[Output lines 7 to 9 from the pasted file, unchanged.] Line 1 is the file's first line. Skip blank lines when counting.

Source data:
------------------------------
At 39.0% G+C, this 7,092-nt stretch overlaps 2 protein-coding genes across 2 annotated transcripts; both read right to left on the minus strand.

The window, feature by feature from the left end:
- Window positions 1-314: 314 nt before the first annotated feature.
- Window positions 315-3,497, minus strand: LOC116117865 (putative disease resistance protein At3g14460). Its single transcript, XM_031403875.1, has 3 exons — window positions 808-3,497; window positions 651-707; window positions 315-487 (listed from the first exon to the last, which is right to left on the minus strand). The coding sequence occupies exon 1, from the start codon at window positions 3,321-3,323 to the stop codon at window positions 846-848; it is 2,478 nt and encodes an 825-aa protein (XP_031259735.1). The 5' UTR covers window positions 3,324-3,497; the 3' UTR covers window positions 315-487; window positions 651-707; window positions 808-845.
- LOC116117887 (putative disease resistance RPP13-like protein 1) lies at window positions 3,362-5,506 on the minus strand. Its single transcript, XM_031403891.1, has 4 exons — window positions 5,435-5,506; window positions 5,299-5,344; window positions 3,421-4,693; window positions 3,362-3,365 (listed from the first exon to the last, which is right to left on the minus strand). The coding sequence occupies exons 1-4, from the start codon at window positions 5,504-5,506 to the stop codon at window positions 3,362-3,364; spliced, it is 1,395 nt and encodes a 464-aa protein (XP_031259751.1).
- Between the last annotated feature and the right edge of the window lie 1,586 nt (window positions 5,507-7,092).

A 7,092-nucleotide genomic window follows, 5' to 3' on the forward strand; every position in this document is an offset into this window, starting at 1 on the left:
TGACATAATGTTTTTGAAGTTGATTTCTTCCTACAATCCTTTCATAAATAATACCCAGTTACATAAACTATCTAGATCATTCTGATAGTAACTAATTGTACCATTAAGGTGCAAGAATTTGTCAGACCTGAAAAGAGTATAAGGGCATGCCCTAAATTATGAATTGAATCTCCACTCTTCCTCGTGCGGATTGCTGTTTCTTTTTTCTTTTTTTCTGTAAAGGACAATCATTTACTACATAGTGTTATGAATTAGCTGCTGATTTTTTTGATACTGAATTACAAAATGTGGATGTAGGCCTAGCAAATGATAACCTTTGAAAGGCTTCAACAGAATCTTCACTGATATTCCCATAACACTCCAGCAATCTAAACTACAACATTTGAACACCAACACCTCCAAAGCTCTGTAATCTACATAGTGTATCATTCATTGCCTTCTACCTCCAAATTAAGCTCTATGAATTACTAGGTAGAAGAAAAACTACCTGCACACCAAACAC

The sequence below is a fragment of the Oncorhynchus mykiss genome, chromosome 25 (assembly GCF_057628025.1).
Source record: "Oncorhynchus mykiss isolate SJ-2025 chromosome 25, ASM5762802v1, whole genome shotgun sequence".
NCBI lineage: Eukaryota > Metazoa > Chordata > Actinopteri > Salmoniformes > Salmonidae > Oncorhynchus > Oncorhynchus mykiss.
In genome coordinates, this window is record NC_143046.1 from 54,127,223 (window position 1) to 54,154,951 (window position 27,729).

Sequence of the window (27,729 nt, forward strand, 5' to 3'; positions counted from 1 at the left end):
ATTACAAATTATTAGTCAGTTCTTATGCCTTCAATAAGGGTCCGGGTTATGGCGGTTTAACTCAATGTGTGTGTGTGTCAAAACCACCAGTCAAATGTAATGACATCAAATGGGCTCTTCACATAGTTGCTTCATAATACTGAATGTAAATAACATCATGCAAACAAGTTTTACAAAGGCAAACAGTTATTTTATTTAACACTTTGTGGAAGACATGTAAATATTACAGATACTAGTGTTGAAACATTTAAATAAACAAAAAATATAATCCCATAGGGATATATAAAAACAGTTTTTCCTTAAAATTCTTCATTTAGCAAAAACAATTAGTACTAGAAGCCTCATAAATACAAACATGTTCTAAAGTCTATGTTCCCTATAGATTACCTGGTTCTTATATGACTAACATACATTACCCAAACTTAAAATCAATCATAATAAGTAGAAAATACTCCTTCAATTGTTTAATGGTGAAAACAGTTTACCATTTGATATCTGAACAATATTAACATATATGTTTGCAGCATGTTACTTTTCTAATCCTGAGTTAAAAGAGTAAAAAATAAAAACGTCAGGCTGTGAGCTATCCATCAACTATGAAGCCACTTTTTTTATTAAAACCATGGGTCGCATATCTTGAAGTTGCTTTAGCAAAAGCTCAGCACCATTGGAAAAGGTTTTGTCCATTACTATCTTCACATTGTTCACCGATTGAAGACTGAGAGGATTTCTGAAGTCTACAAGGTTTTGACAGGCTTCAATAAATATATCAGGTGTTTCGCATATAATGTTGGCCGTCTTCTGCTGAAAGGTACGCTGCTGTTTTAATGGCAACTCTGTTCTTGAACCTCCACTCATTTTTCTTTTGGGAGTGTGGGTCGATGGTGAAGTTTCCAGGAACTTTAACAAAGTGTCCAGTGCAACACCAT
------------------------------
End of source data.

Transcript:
A 7,092-nucleotide genomic window follows, 5' to 3' on the forward strand; every position in this document is an offset into this window, starting at 1 on the left:
TGACATAATGTTTTTGAAGTTGATTTCTTCCTACAATCCTTTCATAAATAATACCCAGTTACATAAACTATCTAGATCATTCTGATAGTAACTAATTGTACCATTAAGGTGCAAGAATTTGTCAGACCTGAAAAGAGTATAAGGGCATGCCCTAAATTATGAATTGAATCTCCACTCTTCCTCGTGCGGATTGCTGTTTCTTTTTTCTTTTTTTCTGTAAAGGACAATCATTTACTACATAGTGTTATGAATTAGCTGCTGATTTTTTTGATACTGAATTACAAAATGTGGATGTAGGCCTAGCAAATGATAACCTTTGAAAGGCTTCAACAGAATCTTCACTGATATTCCCATAACACTCCAGCAATCTAAACTACAACATTTGAACACCAACACCTCCAAAGCTCTGTAATCTACATAGTGTATCATTCATTGCCTTCTACCTCCAAATTAAGCTCTATGAATTACTAGGTAGAAGAAAAACTACCTGCACACCAAACAC

The sequence below is a fragment of the Oncorhynchus mykiss genome, chromosome 25 (assembly GCF_057628025.1).